Archive for category: Clinical

February 2017 REBEL Cast: The All Hyperoxia Edition

20 Feb
February 20, 2017

Facebook Twitter Google+ Pinterest LinkedIn Reddit PocketBackground: Many providers and health care workers place oxygen on patients as a way to overcome hypoxemia or for patient comfort. Also in STEMI patients, many of us have learned the mnemonic “MONA” to remember the treatments for acute coronary syndrome. MONA stands for morphine, oxygen, nitroglycerin, and aspirin. […]

Chemical Sedation of the Agitated Patient

16 Feb
February 16, 2017

Facebook Twitter Google+ Pinterest LinkedIn Reddit PocketBackground: Acutely agitated and aggressive patients have become an unfortunate commonality in emergency departments throughout the world.  They are often the most difficult patient encounters during a shift. Initially, when these patients’ present, medical providers are trying to figure out the underlying etiology including organic, psychiatric, or drug related illness.  […]

Outcomes After Aggressive Management of Recent-Onset Atrial Fibrillation in the ED

13 Feb
February 13, 2017

Facebook Twitter Google+ Pinterest LinkedIn Reddit PocketBackground: Atrial fibrillation (AF) is one of the most common dysrhythmias encountered in the ED. The management of recent-onset AF and atrial flutter (AFl) in the ED continues to be debated. The discussion centers on whether patients with recent-onset AF should be rhythm controlled (e.g. converted back to sinus […]

Normalization of Vital Signs Does Not Reduce the Probability of Pulmonary Embolism

09 Feb
February 9, 2017

Facebook Twitter Google+ Pinterest LinkedIn Reddit Pocket Background: In patients with symptoms of pulmonary embolism (PE), we often turn to vital signs, including heart rate, respiratory rate and pulse oximetry, as part of our initial impression of the patient.  Before even considering further testing, such as d-dimer or CTPA, we look first at the vital signs […]

The Ketorolac Analgesic Ceiling

19 Jan
January 19, 2017

Facebook Twitter Google+ Pinterest LinkedIn Reddit PocketBackground: Ketorolac is a commonly used parenteral analgesic in the Emergency Department (ED) for a variety of indications ranging from musculoskeletal injuries to renal colic. This non steroidal anti-inflammatory drug (NSAID) is available in oral, intranasal and parenteral routes. Ketorolac has a number of side effects including nausea, vomiting, […]

Alpha Blockers in Renal Colic: A Systematic Review

16 Jan
January 16, 2017

Facebook Twitter Google+ Pinterest LinkedIn Reddit PocketBackground: Ureteric (renal) colic is a common, painful condition encountered in the Emergency Department (ED). Sustained contraction of smooth muscle in the ureter as a kidney stone passes the length of the ureter leads to pain. The majority of stones will pass spontaneously (i.e. without urologic intervention). For over […]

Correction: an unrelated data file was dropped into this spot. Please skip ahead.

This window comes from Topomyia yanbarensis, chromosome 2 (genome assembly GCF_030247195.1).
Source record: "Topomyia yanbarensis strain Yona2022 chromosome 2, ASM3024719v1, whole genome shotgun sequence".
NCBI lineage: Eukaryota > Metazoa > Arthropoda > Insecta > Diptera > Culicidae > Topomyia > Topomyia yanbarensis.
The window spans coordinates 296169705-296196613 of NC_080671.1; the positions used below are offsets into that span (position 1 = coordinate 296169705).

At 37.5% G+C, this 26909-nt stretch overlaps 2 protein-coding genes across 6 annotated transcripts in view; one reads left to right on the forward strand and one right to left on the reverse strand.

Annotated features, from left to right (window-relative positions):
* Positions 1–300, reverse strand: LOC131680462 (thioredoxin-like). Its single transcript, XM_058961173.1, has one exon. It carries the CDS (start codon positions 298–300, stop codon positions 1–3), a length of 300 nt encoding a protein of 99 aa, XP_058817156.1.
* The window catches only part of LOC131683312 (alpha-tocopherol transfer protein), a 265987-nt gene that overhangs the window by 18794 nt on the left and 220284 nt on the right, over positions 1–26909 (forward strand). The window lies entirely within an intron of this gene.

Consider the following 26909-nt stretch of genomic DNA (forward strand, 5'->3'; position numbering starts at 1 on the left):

Intraosseous (IO) Needle Length in Obese Patients

09 Jan
January 9, 2017

Facebook Twitter Google+ Pinterest LinkedIn Reddit PocketBackground: Intraosseous (IO) access can play an important role in the resuscitation of the critically ill patient to help expedite delivery of critical medications (i.e. RSI). Much like with peripheral or central access, obesity can present a challenge to placement of an IO as accurate placement relies on use of […]

The PEAPETT Trial: Half Dose tPA for PEA due to Massive Pulmonary Embolism

05 Jan
January 5, 2017

Facebook Twitter Google+ Pinterest LinkedIn Reddit PocketBackground: Anyone who has run a code, knows that pulseless electrical activity (PEA) during cardiac arrest has a worse prognosis compared to patients with shockable rhythms.  In patients with suspected massive PE as the cause of their cardiac arrest the Advanced Cardiac Life Support (ACLS) and American Heart Association […]

Question Tradition: Glucagon for Food Boluses

02 Jan
January 2, 2017

Facebook Twitter Google+ Pinterest LinkedIn Reddit PocketBackground: How many of you have had this scenario…patient comes into ED, just ate a big steak and now they can’t swallow.  You call gastroenterology, who asks… “Did you try glucagon yet?” OK, well maybe not exactly like that, but you get what I am asking.  Esophageal foreign body […]

December 2016 REBEL Cast: Obstructive Left Main Coronary Artery Disease

19 Dec
December 19, 2016

Facebook Twitter Google+ Pinterest LinkedIn Reddit PocketThe standard treatment for patients with obstructive left main coronary artery disease has typically been coronary-artery bypass grafting (CABG), however some newer trials have suggested that maybe drug-eluting stents may be an acceptable alternative to CABG in select patients. In this episode we will be reviewing the two most […]

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